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November 10, 2013 at 11:29 am #48722
Single point threading on a lathe is an operation that generally requires a strong powerful machine (due to the cutting forces) and slow RPMs, but, does not require extreme precision. These requirements are juxtaposed to the features offered by a watchmaker lathe. The operation also requires a lot of mechanical mechanisms that would get in the way and do not have a lot of meaning on a lathe designed to operate with a sense of feel from the operator. The mechanisms would include the gear train, a three axis compound rest with the top axis able to adjust to different angles, a lead screw, threading dial and half nuts to engage and disengage the carrage during the threading operation. In short, this is a job that is best acomplished with an engine lathe. I have ocasionally come across single point threading kits for Lorch and Boley lathes but they are extremely rare. In truth trying to turn a watchmaker lathe into an engine lathe lathe will not result in the best of both worlds.
davidNovember 11, 2013 at 5:39 am #54320
As far as the non-professional (wanna-be) machinist like myself, would this lathe serve for the purposes of general machining?
TomNovember 11, 2013 at 6:37 am #54321
Long time, no see. Yes it would. Mine has a 9″ swing and weighs about 250 pounds. As you can see going to a 10″ swing increases the weight to about 450 pounds. Considering this it would probably be a good idea to get the metal stand as well. I made a bench for mine out of 4 x 4s for the legs, 2 x 4s, for the cross bracing and two sheets of 3/4 inch plywood glued and screwed together for the top. This would probably not be stable enough for a 450+ pound machine. One nice aspect of a lathe like this is with the large MT spindle hole you can use large ER collets. I owned both a 6″ and 12″ ATLAS back in the early 1970s and was not happy with either one and sold them. The Central Machinery style lathes have a much better bed design than the ATLAS lathes had. If you get one of these, get the largest size you can deal with. The bigger they are the more stability they have but the 10″ will work out very nicely. Mine works fine but the size I really wanted was a 15″ swing. With a home shop this was not feasible due to the weight and power requirements.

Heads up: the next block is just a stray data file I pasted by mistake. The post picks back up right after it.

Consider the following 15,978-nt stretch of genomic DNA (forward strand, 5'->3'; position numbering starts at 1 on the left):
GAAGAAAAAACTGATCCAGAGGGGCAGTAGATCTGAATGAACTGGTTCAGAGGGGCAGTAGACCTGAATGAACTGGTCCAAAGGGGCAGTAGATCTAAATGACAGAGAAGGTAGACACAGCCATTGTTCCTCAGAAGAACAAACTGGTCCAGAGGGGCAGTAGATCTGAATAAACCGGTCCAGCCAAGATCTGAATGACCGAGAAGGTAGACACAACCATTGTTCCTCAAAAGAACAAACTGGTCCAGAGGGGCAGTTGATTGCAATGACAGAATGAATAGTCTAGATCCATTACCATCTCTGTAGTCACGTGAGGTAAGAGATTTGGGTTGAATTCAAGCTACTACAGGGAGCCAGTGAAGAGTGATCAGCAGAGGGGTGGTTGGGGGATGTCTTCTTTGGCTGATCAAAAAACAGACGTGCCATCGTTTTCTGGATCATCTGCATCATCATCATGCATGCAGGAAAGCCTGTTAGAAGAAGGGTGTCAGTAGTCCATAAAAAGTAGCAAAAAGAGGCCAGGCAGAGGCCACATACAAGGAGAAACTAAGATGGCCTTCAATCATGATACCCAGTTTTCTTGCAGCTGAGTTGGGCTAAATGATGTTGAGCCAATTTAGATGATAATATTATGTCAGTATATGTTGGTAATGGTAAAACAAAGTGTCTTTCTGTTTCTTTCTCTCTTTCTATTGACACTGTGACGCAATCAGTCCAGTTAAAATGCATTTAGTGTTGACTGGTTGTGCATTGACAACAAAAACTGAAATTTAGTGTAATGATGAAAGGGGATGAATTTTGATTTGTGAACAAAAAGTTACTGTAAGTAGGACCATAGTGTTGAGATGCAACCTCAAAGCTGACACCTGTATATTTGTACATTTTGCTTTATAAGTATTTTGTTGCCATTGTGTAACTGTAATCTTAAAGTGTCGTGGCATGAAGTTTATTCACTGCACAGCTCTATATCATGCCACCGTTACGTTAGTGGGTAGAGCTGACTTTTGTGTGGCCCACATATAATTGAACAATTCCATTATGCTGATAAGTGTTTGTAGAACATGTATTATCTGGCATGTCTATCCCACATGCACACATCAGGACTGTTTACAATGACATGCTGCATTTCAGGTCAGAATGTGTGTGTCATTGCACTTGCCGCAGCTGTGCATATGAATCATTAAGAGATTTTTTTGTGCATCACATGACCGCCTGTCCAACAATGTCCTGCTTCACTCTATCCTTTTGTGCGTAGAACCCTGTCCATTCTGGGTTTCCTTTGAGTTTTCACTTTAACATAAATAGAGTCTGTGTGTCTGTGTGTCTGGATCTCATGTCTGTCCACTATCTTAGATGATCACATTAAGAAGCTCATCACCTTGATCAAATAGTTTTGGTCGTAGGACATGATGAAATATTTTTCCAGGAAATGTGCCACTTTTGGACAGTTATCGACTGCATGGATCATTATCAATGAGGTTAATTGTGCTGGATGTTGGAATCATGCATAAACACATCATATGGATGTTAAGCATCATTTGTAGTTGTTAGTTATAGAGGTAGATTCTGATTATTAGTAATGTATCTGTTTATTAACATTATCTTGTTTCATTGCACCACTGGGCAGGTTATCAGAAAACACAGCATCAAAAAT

davidNovember 11, 2013 at 8:37 am #54322
Thanks my friend. I’m still haunting the forum!
TomNovember 11, 2013 at 10:48 am #54323
Hi Tom and David,
I have the same machine here. Mine is the 12×36 and is pretty hefty. It’s a decent machine for all around general machining but I won’t be making any watch parts with it! lol
This lathe was given to me so I couldn’t pass it up!
Here’s a pic of it.
BobNovember 11, 2013 at 12:30 pm #54324
Now that is a lathe. Grizzly has it listed for $2795.00 + $375.95 for the stand and it weighs over 1000 pounds. Is your friends name Santa Clause?
davidNovember 11, 2013 at 1:52 pm #54325
That’s the lathe I had told you about in a phone conversation a while back. I had replaced this lathe with the ROMI for the company in Santa Barbara when I retooled their shop. If I removed it then it was mine to keep! They just wanted it out of there. Two trips in a small Toyota pickup did the trick but it wasn’t easy. It’s about as large as I would want to go without moving up to 3 phase. Ideal for small shop or big garage though. It was only used a few times so like new.